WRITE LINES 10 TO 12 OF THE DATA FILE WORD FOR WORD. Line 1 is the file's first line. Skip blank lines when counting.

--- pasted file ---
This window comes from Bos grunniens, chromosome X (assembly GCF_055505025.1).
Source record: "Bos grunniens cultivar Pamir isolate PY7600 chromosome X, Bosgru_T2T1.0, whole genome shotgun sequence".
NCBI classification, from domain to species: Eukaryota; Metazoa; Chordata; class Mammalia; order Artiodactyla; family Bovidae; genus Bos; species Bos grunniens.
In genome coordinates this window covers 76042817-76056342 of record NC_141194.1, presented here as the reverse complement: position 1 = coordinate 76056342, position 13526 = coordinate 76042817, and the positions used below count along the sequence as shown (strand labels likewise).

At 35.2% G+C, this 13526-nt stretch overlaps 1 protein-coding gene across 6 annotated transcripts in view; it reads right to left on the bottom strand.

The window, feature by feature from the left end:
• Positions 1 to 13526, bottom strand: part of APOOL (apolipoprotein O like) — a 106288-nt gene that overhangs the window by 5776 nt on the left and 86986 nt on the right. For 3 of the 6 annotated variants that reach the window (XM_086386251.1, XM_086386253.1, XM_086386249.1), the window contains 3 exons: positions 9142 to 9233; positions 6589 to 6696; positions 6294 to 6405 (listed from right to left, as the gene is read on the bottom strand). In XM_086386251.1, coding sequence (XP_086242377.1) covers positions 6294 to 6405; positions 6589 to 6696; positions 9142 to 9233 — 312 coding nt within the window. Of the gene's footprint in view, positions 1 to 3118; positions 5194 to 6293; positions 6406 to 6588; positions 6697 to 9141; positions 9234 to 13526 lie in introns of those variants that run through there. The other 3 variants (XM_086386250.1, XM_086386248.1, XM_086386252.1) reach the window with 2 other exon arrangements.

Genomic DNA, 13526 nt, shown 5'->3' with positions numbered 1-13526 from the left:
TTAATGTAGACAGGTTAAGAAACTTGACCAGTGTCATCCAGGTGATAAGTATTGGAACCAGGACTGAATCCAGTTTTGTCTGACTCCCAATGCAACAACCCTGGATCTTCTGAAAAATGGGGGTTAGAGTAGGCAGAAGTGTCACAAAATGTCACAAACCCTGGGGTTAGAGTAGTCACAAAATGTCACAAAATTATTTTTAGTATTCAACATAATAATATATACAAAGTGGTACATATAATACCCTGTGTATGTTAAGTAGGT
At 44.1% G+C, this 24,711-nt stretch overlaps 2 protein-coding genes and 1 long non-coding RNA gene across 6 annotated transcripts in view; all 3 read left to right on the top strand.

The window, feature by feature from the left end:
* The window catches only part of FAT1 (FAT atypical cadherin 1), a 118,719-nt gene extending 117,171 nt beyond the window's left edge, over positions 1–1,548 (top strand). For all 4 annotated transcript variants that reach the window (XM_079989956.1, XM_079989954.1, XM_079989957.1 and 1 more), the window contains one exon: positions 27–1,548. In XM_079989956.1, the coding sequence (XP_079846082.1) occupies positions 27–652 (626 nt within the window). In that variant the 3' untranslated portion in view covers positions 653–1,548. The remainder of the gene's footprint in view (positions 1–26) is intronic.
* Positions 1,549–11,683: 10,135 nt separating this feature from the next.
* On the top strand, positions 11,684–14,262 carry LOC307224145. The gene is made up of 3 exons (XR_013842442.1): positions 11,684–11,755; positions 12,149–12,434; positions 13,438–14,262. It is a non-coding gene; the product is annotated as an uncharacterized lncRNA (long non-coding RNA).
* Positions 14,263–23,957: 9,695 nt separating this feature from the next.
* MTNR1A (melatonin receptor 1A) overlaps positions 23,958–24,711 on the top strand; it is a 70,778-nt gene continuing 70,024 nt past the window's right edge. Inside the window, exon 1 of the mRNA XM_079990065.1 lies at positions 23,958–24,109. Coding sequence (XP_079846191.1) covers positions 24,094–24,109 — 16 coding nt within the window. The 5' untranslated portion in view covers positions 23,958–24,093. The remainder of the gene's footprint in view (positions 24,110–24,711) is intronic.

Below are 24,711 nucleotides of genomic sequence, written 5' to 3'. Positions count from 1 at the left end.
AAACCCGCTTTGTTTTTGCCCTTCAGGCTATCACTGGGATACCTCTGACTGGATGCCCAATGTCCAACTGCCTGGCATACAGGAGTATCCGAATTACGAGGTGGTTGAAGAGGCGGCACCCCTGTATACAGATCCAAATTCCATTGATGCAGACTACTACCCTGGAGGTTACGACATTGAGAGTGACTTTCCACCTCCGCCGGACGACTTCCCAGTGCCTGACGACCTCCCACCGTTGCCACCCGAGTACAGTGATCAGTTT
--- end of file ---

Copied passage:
At 44.1% G+C, this 24,711-nt stretch overlaps 2 protein-coding genes and 1 long non-coding RNA gene across 6 annotated transcripts in view; all 3 read left to right on the top strand.

The window, feature by feature from the left end:
* The window catches only part of FAT1 (FAT atypical cadherin 1), a 118,719-nt gene extending 117,171 nt beyond the window's left edge, over positions 1–1,548 (top strand). For all 4 annotated transcript variants that reach the window (XM_079989956.1, XM_079989954.1, XM_079989957.1 and 1 more), the window contains one exon: positions 27–1,548. In XM_079989956.1, the coding sequence (XP_079846082.1) occupies positions 27–652 (626 nt within the window). In that variant the 3' untranslated portion in view covers positions 653–1,548. The remainder of the gene's footprint in view (positions 1–26) is intronic.